Our probation and parole programs were originally intended to hold people accountable and serve as an alternative to incarceration. But they have become a leading contributor to jail and prison populations. Essentially, these programs are a set-up for reincarceration.

Since 1980, the nation’s community supervision population has ballooned by almost 240 percent. As of 2016, 1 in 55 U.S. adults (nearly 4.5 million people) are on probation or parole, more than twice the number incarcerated in state and federal prisons and local jails.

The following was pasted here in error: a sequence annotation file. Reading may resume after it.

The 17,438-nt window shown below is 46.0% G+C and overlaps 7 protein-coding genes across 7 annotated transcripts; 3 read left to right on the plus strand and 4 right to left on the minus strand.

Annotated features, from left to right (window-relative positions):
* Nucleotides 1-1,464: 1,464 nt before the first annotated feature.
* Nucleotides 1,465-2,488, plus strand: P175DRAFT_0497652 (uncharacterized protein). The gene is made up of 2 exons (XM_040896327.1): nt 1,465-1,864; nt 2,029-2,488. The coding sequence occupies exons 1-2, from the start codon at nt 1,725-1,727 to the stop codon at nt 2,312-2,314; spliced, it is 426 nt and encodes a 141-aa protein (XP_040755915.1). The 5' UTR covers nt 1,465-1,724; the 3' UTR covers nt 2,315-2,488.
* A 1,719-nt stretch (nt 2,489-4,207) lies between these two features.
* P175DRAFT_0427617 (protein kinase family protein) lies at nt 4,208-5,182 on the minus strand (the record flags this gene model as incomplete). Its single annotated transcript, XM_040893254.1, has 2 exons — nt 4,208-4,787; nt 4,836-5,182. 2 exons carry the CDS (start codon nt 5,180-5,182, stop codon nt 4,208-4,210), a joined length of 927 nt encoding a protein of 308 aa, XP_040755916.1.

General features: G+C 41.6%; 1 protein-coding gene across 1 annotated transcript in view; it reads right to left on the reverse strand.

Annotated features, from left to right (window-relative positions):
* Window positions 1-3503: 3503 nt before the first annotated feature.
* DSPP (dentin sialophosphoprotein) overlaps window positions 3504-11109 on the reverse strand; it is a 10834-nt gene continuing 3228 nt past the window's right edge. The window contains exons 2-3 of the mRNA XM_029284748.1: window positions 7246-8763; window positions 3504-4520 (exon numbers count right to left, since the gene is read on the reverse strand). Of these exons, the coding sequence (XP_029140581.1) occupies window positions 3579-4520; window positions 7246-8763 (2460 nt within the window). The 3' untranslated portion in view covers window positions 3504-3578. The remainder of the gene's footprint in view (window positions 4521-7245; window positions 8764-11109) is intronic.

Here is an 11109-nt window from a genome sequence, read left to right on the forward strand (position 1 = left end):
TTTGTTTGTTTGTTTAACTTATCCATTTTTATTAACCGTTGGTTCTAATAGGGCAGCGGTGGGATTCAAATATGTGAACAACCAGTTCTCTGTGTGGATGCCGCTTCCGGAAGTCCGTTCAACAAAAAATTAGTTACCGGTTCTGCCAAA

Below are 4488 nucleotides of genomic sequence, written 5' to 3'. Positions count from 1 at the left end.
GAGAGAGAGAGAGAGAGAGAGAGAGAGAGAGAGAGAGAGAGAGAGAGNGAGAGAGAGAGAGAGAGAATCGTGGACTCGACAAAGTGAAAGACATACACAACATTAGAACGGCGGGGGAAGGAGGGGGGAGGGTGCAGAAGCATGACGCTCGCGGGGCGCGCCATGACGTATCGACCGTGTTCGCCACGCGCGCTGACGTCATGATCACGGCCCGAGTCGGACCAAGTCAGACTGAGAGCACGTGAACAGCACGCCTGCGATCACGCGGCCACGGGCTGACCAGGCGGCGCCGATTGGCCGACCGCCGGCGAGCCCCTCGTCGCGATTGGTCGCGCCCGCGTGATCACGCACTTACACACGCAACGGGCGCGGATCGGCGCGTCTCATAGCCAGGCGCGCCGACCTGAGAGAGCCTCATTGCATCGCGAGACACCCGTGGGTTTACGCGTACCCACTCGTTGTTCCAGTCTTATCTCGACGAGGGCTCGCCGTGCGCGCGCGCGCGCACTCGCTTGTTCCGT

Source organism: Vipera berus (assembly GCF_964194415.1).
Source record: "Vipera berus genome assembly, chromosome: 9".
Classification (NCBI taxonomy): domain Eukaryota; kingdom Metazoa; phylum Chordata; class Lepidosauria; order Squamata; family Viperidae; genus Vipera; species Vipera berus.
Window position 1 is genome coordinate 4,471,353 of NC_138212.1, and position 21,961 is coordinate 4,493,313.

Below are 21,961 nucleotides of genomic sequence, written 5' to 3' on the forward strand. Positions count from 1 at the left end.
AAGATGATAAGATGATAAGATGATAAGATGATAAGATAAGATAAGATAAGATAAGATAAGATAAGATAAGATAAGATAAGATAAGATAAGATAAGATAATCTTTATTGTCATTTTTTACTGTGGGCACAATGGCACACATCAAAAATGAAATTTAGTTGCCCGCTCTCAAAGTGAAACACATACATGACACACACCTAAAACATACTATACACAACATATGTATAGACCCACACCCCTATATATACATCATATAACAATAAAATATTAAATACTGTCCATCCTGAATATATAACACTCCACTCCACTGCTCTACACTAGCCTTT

Of the 4.5 million individuals on community supervision nationwide, more than 75% were serving terms of supervision for nonviolent offenses and at least 40% were on probation or parole for relatively minor offenses. This costs taxpayers and communities dearly and places substantial long-term restrictions on individuals who pose little or no threat to society.